The Holy Bible – Knox Translation
The First Book of Kings
Chapter 30
When David and his men reached Siceleg, the next day but one, they found that the Amalecites from the south had attacked and overpowered it, and burnt it to the ground;
the women, too, they had carried off. They did not put anyone to death, of high or low degree, but carried off all they found, and so went on their way.
So David and his men, coming back to the city to find it burnt down, and their wives and sons and daughters taken prisoner,
raised a great cry of lamentation, and wept till their tears would flow no more.
David’s two wives, Achinoam from Jezrahel and Abigail, Nabal’s widow from Carmel, had been carried off like the rest,
and his was a heavy lot to bear; his followers came near to stoning him, so sore were their hearts at the loss of son and daughter. But David found refuge in the Lord his God.
Bring out the sacred mantle, he said to the priest Abiathar, Achimelech’s son, and when Abiathar had brought it,
he asked the Lord, Shall I give these freebooters chase? Is there hope of overtaking them? And the Lord said, Go in pursuit; past doubt thou wilt overtake them, and rob them of their prey.

So David and his six hundred followers marched all the way to the ravine of Besor, where some, for very weariness, must halt;
but David himself still gave chase, with four hundred men at his back, leaving the other two hundred to rest from their weariness in the ravine of Besor.
Then they came upon an Egyptian, out there on the plain, and brought him to David; but first they must give him bread and water,
and part of a cake of dried figs, and two bunches of raisins; he must be restored and revived, after three days and three nights without food or drink.
When David asked who he was, whence he came and whither he was bound, he said, I am a serving-man from Egypt; my master is an Amalecite; three days ago I fell sick, and he left me behind here.
We had been making a foray over the southern border of the Cherethites, against Juda, too, and the south of Caleb, and we burned Siceleg to the ground.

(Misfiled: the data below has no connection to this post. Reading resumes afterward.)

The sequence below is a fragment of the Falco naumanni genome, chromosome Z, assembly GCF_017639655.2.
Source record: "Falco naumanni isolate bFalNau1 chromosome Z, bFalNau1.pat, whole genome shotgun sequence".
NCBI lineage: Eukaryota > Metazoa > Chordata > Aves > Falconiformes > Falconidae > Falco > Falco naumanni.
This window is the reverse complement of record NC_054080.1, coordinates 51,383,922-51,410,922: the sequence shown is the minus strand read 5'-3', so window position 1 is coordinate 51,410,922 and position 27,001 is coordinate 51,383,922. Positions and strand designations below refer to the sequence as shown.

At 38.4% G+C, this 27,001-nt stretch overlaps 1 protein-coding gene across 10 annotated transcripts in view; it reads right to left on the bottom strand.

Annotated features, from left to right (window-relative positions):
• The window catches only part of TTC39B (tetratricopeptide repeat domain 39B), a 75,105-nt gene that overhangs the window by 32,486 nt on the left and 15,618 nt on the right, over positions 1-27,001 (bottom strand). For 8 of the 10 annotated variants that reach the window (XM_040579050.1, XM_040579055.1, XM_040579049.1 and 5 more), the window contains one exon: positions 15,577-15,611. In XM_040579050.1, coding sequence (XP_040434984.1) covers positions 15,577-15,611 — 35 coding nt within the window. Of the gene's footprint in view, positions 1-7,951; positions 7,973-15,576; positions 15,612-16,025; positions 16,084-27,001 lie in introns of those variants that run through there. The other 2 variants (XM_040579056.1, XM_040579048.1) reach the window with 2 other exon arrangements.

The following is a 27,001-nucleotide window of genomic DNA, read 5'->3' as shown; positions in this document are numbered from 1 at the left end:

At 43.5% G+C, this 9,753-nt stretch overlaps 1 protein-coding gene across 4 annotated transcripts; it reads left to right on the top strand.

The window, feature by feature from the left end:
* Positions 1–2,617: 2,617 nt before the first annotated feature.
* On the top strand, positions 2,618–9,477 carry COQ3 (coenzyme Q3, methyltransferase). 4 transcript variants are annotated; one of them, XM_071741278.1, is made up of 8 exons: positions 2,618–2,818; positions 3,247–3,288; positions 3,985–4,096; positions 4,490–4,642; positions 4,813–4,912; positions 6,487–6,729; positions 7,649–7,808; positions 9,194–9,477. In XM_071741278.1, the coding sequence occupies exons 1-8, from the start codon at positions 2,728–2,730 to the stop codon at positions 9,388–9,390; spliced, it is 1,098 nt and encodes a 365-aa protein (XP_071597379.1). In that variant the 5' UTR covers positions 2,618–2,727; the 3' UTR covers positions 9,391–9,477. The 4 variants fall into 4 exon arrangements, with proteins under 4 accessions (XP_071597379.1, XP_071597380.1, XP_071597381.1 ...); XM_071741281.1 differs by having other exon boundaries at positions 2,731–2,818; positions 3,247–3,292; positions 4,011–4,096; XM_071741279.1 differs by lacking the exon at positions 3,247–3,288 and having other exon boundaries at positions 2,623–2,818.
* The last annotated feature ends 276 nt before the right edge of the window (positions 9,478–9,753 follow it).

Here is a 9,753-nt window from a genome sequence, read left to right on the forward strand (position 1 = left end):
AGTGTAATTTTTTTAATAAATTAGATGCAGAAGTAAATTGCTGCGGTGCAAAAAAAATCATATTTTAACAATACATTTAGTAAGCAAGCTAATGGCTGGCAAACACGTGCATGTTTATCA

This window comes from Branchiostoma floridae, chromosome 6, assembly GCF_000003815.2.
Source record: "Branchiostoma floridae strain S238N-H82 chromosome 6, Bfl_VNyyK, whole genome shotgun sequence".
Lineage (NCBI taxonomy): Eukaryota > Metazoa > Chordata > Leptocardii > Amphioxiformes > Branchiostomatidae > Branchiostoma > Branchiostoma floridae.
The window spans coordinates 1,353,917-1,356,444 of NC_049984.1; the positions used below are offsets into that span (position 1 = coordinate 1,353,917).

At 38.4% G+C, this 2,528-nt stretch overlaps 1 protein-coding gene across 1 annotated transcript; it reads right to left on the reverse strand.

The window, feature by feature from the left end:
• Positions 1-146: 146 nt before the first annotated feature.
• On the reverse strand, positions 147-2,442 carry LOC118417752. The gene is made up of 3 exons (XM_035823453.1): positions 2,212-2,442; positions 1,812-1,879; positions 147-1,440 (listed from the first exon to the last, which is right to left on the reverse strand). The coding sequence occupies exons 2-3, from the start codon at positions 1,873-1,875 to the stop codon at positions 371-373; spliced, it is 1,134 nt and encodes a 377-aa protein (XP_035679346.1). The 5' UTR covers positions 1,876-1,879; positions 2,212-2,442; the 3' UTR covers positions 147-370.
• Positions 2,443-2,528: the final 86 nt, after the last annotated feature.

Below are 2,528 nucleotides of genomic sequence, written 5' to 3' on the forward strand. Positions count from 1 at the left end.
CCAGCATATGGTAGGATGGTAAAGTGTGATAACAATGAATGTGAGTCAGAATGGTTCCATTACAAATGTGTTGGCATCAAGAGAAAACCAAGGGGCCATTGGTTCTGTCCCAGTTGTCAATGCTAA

Then David asked him, Canst thou shew me where to find the company of which thou speakest? First, said he, thou must needs swear to me in God’s name that thou wilt neither kill me nor give me up into my master’s power; then I will shew thee where this company is to be found. So David took the oath asked of him,
and the Egyptian led him to where they lay, scattered pell-mell over the ground, eating and drinking and making holiday over their plunder, the spoils they had won from the Philistine country and from Juda.
All the rest of that day and all the next David drove them before him, and not one man escaped, except four hundred drivers who mounted their camels and fled.

So David recovered all the Amalecites had carried off, and his two wives with the rest;
never boy or girl or chattel was missing; all that had been carried away David brought back.
And as he came home, driving before him all the sheep and cattle he had won, the cry rose, This is David’s booty.
So he reached the two hundred men that halted, too weary to follow, and were left behind in the ravine of Besor; and as they came out to meet him and his followers, David went up and gave them friendly greeting.
But there were churlish, graceless fellows among his own following who reasoned thus: Here are men that did not bear us company; for them, then, no share in the booty we have recovered. Let each of them take his own wife and children, and with these go away content.
Nay, brethren, David answered, that will not serve. All these gifts the Lord has given, besides protecting us and winning us the mastery over these marauding enemies.
Over this you shall get no hearing; the man that stays behind with the baggage has the same rights as the man who went into battle, all must share alike.
Ever since that day this rule has been recognized and established; it is the law still observed in Israel.

When David reached Siceleg, he sent presents to the elders of the neighbouring cities in Juda, bidding them accept his offering taken out of the spoil of the Lord’s enemies.
These were Bethel, Ramoth in the South, Jether,
Aroer, Sephamoth, Esthamo,
Rachal, the cities of Jerameel, the cities of Ceni,
Arama, the Hollow of Asan, Athach,
and Hebron; and other places besides, where David and his men had once made their home.